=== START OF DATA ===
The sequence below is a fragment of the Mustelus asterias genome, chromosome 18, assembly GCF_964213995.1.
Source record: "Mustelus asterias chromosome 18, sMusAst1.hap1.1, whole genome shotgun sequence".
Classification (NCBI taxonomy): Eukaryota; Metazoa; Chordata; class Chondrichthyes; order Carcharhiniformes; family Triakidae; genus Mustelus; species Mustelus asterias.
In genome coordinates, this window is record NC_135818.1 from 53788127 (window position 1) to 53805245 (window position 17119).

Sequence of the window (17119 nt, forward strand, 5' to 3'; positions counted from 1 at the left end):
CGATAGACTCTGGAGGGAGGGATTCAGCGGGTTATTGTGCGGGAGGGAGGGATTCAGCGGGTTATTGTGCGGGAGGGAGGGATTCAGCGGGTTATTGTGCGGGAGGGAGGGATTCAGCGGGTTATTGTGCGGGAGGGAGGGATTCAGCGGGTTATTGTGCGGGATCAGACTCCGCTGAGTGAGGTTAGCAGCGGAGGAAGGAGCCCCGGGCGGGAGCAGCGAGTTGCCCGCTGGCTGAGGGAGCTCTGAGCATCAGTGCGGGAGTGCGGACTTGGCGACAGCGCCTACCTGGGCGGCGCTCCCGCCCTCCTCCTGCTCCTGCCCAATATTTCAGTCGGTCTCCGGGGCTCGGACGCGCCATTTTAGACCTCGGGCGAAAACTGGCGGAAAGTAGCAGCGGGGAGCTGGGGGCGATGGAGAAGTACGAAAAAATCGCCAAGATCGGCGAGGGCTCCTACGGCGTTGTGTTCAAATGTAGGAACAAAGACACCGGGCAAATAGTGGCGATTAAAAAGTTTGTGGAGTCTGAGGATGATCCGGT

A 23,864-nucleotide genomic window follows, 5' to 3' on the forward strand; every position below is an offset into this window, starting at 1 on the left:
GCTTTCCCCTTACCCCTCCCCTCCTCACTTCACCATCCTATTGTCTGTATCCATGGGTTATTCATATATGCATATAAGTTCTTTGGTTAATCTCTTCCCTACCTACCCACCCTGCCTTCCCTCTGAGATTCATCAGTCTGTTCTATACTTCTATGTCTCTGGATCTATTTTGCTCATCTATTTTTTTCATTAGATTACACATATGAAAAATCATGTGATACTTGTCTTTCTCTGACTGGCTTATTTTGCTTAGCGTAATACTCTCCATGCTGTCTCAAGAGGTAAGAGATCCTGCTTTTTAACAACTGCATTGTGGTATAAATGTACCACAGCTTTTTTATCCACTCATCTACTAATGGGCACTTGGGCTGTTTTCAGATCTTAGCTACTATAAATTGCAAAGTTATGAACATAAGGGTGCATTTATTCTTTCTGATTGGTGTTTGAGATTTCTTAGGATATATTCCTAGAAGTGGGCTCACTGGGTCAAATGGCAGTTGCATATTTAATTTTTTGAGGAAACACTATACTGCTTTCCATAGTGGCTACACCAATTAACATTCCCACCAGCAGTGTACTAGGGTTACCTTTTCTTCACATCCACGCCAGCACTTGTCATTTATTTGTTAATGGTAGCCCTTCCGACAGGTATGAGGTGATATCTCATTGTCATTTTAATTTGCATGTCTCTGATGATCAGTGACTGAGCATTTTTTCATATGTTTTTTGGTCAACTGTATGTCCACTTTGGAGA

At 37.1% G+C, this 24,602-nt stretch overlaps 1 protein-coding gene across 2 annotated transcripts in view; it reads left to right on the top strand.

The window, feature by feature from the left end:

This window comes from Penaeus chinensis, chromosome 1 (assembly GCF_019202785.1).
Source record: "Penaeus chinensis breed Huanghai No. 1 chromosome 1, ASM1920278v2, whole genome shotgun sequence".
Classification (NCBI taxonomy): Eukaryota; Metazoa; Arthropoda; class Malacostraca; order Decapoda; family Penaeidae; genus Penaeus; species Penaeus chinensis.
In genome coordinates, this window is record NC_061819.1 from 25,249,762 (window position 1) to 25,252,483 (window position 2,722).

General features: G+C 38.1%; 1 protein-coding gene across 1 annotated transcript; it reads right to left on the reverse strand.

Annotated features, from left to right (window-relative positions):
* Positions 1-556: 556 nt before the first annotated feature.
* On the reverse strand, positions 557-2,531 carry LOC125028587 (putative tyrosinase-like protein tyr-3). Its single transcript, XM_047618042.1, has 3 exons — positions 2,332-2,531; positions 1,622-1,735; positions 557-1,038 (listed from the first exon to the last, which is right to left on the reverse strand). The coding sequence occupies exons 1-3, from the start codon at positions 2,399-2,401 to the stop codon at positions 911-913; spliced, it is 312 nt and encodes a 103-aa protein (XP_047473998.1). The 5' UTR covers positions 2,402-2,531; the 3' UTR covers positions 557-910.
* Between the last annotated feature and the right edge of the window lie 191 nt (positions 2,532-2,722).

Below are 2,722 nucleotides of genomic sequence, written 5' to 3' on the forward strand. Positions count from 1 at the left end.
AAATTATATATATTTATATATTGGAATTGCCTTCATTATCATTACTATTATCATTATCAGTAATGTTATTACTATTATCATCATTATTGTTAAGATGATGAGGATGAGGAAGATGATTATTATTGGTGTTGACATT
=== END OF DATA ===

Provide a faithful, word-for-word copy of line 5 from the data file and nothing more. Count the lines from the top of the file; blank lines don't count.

Sequence of the window (17119 nt, forward strand, 5' to 3'; positions counted from 1 at the left end):